Pregnant UPS Drivers, Breastfeeding and Mooing Employees: HR in the Headlines
Motherhood has made human resources headlines lately, and employers everywhere are watching how two interesting stories unfold. The first involves a much-publicized case coming before the Supreme Court regarding a pregnant UPS delivery person who was fired. The second involves a breastfeeding mom who claimed coworkers harassed her about expressing milk in a private room during work hours.
According to an excellent article by National Public Radio (NPR), at issue before the Supreme Court is the interpretation of the 1978 Pregnancy Discrimination Act. Specifically, whether that law permits companies to suspend pregnant workers under a “facially neutral policy” (a policy that does not single out a certain protected class of employee on its face for unfavorable treatment) regarding temporary disabilities that are not incurred during work hours or caused by work activities. Is pregnancy a protected class of temporary disability in workplaces that do not, across the board, accommodate for injuries sustained outside of work? What constitutes reasonable accommodations for pregnant workers versus other temporarily disabled employees?
There are strong feelings on both sides of the issue, and the lower courts and Supreme Court Justices have varying interpretations of the law. According to NPR:
“You’re calling for ‘most favored nation treatment,’ for pregnant employees,” Justice Antonin Scalia retorted, meaning if you give a benefit “to any other class of employees” you have to give it to the pregnant worker too.
That prompted Justice Ruth Bader Ginsburg, later on, to remark that the UPS’s policy amounted instead to “least favored” status for pregnant workers…
Businesses and HR professionals will be watching and waiting for the Supreme Court’s ruling regarding this issue in the months ahead.
Surprise! “Mooing” a Lactating Coworker Is a Bad Idea.
The other motherhood-related case making headlines recently involves harassment of a nursing mother by her coworkers in Oregon, and it isn’t so much about how to interpret existing laws as it is a cautionary tale about inappropriate behavior in the workplace. While the case was settled out of court, it cost the company involved dearly both financially and in terms of brand damage. We can only imagine the effects on morale and employee engagement that management had to deal with internally in the aftermath.
People recently profiled the 2014 case, in which a nursing mother was “mooed” and otherwise ridiculed by her coworkers for pumping breast milk during the workday. From the article:
In the complaint filed with Oregon’s Bureau of Labor and Industries, Monica Van De Pitte alleged that a co-worker at Velocitel, Inc., a wireless network services company that builds cell phone towers, also taped a picture of a cow mooing to the door of the supply room where she and another nursing mother were forced to pump.
In papers obtained by PEOPLE, Van De Pitte claims the harassment at the Lake Oswego location was so hurtful that she “struggled to compose herself enough to express any milk once inside the room.”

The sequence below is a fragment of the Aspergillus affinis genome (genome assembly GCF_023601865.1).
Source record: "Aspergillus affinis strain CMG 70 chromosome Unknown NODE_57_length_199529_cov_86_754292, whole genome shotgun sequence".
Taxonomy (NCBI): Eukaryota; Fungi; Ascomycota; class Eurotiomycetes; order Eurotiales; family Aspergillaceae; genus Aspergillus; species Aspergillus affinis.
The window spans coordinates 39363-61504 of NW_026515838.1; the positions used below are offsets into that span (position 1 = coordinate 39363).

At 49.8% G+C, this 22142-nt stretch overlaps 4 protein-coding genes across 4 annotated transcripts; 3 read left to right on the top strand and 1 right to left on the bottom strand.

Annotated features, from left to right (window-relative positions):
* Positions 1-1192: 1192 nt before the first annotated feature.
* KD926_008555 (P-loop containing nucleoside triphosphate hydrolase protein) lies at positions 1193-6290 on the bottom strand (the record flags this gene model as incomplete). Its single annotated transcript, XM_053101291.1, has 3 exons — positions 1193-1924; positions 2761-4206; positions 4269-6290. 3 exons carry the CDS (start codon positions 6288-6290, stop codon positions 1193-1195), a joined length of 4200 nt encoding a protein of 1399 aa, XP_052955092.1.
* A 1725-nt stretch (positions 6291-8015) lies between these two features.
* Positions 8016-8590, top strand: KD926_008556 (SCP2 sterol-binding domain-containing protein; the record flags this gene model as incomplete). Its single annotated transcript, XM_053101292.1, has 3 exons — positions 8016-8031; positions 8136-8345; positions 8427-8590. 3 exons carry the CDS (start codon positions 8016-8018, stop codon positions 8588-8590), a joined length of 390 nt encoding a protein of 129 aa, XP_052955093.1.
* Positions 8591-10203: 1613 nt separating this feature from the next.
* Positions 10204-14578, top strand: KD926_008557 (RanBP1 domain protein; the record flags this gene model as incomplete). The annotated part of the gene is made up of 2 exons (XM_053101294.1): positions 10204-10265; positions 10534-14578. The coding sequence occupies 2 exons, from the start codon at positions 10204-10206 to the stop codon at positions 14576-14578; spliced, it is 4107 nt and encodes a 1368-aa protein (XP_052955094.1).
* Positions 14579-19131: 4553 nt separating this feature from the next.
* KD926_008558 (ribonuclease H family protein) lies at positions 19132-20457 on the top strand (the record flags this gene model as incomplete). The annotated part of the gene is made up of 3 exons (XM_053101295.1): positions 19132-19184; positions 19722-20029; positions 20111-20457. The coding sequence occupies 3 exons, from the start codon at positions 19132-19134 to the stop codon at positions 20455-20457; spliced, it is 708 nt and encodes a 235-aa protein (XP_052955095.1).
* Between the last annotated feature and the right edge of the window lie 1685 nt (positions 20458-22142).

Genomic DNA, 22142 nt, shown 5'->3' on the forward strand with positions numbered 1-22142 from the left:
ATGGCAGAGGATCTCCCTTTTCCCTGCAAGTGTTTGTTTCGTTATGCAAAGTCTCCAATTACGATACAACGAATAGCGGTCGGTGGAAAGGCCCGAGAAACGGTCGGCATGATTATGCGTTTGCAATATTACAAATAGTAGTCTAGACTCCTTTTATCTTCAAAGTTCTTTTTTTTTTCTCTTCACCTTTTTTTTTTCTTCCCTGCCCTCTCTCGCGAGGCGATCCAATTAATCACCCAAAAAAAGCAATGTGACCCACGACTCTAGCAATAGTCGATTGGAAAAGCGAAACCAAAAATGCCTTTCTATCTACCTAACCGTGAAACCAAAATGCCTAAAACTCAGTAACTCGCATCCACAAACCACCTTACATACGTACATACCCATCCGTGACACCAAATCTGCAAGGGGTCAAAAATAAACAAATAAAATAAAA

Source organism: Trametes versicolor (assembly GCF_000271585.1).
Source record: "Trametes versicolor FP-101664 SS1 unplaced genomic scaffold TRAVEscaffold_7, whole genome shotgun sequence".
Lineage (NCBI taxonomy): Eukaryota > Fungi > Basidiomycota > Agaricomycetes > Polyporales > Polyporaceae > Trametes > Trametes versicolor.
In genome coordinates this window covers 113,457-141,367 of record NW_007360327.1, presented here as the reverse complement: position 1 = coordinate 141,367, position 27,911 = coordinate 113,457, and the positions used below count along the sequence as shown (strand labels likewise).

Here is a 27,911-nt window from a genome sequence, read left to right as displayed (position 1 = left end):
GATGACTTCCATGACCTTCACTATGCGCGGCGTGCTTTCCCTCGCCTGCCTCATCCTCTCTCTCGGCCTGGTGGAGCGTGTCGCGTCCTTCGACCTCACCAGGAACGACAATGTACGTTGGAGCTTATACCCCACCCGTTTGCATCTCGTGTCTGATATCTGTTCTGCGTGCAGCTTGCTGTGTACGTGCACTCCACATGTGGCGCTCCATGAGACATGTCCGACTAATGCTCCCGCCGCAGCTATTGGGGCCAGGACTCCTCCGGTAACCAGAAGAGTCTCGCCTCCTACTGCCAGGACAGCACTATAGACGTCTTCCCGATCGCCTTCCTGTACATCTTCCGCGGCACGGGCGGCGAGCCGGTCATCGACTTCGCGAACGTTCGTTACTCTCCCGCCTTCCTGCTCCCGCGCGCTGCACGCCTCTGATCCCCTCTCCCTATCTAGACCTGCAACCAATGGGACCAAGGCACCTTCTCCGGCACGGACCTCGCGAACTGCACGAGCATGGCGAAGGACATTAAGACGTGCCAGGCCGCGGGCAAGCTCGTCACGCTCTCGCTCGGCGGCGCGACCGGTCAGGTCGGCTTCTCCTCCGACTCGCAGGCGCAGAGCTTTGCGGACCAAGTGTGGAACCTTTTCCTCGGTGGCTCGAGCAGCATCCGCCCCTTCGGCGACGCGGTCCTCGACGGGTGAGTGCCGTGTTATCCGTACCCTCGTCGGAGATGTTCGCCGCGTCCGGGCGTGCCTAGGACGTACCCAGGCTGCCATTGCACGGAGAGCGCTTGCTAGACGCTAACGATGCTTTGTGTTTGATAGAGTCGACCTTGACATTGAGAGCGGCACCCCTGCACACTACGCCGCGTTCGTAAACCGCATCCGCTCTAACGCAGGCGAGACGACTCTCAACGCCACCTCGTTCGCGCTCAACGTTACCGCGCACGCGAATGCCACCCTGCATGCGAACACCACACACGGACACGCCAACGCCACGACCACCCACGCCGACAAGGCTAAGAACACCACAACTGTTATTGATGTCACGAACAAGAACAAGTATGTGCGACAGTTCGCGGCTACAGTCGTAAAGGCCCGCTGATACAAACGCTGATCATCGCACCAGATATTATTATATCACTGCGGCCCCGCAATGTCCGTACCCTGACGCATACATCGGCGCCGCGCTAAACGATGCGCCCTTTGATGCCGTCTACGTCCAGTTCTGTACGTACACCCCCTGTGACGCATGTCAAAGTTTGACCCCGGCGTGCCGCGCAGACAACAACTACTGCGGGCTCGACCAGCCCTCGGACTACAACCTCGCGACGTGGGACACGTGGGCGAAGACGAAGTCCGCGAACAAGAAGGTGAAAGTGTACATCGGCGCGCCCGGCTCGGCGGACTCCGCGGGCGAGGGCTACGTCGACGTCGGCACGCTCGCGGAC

The complaint, according to the magazine article, went on to describe how one coworker regularly boasted about his sexual life and demeaned women by pretending to “honk” their breasts, and when Van De Pitte complained to her bosses about this behavior, she was told by one supervisor that what she really needed to do was to reflect personally on why such conversations made her uncomfortable.
Good grief! There are much better ways to handle that kind of situation.
As we discussed back in November, harassment and discrimination claims should not be taken as lightly as they often are. “It is important for managers and executives to realize that how they react to a harassment claim, whether they think it is merited or not, becomes part of the issue itself,” says Tina Hamilton, PHR, president of myHR Partner. “As soon as an incident or situation is brought to your attention, you are on record yourself. That’s why it is critical to know how to respond to such scenarios properly.”
Before an incident occurs, providing training to your management team about what constitutes harassment and discrimination and how to react to complaints is something every business should do. And of course, compiling and reviewing all related documents (including social media posts, emails, and text messages), preventing retaliation and taking steps to reasonably keep the accuser and accused from interacting on the job if a complaint is filed are also important steps to take.
Make Sure Your Managers Are Well Trained!
myHR Partner has a wide range of training offerings that will help you educate your managers so that they can play a pivotal role in protecting your organization and its brand. Beyond good for business, some states, like California, require annual or periodic harassment training as well. We can also help you access your current policies and practices to make sure your organization is prepare to handle complaints that might come in the future.
Whether you are looking for workshops on harassment and documentation, or some other HR need, our team is ready to assist you. Click here for more on our dynamic and customizable training programs.